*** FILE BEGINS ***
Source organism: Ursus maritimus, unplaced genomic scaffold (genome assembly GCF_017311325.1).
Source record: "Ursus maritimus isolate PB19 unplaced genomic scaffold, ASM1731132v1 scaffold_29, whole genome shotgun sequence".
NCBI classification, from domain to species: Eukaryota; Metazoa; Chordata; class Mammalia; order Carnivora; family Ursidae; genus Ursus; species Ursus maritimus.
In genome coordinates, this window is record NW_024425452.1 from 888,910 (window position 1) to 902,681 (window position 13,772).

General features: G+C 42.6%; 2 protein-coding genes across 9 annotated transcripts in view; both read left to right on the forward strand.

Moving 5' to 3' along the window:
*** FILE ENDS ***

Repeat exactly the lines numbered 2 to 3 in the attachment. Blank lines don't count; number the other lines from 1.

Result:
Source record: "Ursus maritimus isolate PB19 unplaced genomic scaffold, ASM1731132v1 scaffold_29, whole genome shotgun sequence".
NCBI classification, from domain to species: Eukaryota; Metazoa; Chordata; class Mammalia; order Carnivora; family Ursidae; genus Ursus; species Ursus maritimus.